nep-fdg New Economics Papers
on Financial Development and Growth
Issue of 2006‒07‒15
four papers chosen by
Iulia Igescu
Global Insight, GmbH

  1. Financial Deregulation and Industrial Development: Subsequent Impact on Economic Growth in the Czech Republic, Hungary and Poland By Patricia McGrath; ;
  2. Can Miracles Lead to Crises? An Informational Frictions Explanation of Emerging Markets Crises By Emine Boz; University of Maryland
  3. Financial development in Latin America : big emerging issues, limited policy answers By Schmukler, Sergio L.; Gozzi, Juan Carlos; de la Torre, Augusto
  4. Relative Price Distortion and Optimal Monetary Policy in Open Economies By Jinill Kim

  1. By: Patricia McGrath; ;
    Abstract: The Czech Republic, Hungary and Poland all experienced an initial reduction in the number of industries and an increase in unemployment, once they moved to a market driven economy. Over time the unemployment problem reduced in significance though Poland still experiences high levels to date. Industries sprung up in the private sector in all three countries which counterbalanced the drop in state enterprises. Private sector industries all reported easy access to credit once the business set up while firms with head offices overseas tended to use the home country for borrowing purposes. For these companies, the most significant feature of financial deregulation in the Czech Republic, Hungary and Poland was that of freedom of capital movement, which increased both the level of business and investment opportunities. Results show that financial deregulation led to industrial development in all three countries. Tests to indicate the impact of industrial production on economic growth, show that for the three countries industrial production caused economic growth. This was a uni-directional causality.
    Keywords: Transition Economies, Industrial Development, Financial Deregulation, Economic Growth, Eastern Europe
    JEL: E E23 F43
    Date: 2006–02–01
  2. By: Emine Boz (Economics University of Maryland); University of Maryland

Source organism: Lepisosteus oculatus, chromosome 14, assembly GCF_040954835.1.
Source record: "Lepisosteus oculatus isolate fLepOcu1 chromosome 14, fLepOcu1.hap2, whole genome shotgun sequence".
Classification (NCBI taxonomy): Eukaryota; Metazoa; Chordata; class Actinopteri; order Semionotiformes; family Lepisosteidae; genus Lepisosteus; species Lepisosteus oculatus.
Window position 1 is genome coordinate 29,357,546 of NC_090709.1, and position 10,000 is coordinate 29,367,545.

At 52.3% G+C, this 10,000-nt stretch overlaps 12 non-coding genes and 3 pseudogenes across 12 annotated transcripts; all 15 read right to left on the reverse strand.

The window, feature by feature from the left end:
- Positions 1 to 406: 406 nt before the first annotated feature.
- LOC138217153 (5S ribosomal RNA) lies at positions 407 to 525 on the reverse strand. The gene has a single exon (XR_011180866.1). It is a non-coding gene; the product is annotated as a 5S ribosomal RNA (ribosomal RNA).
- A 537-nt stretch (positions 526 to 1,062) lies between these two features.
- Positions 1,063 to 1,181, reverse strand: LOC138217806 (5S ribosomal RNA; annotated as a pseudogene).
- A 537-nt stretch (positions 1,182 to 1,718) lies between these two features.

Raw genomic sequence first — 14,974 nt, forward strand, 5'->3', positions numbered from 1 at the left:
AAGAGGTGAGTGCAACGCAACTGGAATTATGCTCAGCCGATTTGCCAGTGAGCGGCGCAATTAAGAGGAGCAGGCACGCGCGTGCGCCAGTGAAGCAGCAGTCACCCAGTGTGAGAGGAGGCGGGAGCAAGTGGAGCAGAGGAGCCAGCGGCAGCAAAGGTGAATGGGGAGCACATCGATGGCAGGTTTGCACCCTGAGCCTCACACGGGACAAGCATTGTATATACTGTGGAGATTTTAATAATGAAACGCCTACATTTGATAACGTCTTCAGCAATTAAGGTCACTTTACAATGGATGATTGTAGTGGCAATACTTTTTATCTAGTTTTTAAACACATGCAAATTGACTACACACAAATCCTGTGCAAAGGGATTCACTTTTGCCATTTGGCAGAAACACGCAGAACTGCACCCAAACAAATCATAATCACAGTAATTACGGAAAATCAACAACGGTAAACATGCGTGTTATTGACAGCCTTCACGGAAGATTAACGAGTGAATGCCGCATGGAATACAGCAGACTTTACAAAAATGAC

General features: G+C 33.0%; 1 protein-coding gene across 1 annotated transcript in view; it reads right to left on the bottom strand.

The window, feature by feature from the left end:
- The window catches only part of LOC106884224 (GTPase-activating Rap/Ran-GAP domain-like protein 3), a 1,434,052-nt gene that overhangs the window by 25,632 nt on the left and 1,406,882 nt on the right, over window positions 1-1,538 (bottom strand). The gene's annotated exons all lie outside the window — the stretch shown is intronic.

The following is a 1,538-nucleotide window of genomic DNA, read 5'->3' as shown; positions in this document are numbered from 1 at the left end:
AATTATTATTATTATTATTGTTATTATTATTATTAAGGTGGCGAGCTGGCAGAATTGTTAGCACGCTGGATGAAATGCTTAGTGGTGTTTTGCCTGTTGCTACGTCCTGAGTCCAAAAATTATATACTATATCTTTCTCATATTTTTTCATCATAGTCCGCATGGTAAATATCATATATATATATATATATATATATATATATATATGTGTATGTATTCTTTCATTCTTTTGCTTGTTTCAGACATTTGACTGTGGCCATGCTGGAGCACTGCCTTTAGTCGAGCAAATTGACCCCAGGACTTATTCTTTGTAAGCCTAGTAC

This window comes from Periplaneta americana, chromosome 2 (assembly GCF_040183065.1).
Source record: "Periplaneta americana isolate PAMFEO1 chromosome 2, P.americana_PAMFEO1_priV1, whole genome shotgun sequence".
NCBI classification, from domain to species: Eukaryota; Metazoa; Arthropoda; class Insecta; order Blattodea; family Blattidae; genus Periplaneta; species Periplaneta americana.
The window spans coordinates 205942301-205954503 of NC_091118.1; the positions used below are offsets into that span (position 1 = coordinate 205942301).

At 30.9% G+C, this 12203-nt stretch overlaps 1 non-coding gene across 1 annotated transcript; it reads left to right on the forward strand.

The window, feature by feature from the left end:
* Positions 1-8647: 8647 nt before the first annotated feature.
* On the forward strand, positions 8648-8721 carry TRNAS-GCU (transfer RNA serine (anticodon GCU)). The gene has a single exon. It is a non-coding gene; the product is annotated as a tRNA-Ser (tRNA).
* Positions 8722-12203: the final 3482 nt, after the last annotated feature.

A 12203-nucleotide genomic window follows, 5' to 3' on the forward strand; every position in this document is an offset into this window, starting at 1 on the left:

Keywords: financial crises, emerging markets, informational frictions, learning
    JEL: F41 D82 G15
    Date: 2006–07–04
  3. By: Schmukler, Sergio L.; Gozzi, Juan Carlos; de la Torre, Augusto
    Abstract: This paper argues that the dominant policy paradigm on financial development is increasingly insufficient to address big emerging issues that are particularly relevant for financial systems in Latin America. This paradigm was shaped over the past decades by a fundamental shift in thinking toward market-based financial development and a complex process of financial crises interpretation. The result has been a richly textured policy paradigm focused on promoting financial stability and the convergence to international standards. It argues, however, that there is a growing dissonance between the current paradigm and the emerging issues, which is illustrated by discussing challenges in three areas: stock markets, small and medium enterprise loans, and defined-contribution pension funds. The paper concludes that the dominant policy paradigm is ill-suited to provide significant guidance in relation to the big emerging issues. It emphasizes the need to take a fresh look at the evidence, improve the diagnoses, revisit expectations, and revise the paradigm.
    Keywords: Financial Economics,Economic Theory & Research,Financial Intermediation,Macroeconomic Management,Markets and Market Access
    Date: 2006–07–01
  4. By: Jinill Kim (Federal Reserve Board)
    Keywords: Cost-Push Shocks; Relative Price Distortion; Interdependence; Open Economy; Optimal Policy
    JEL: E52 F33 F41
    Date: 2006–07–04

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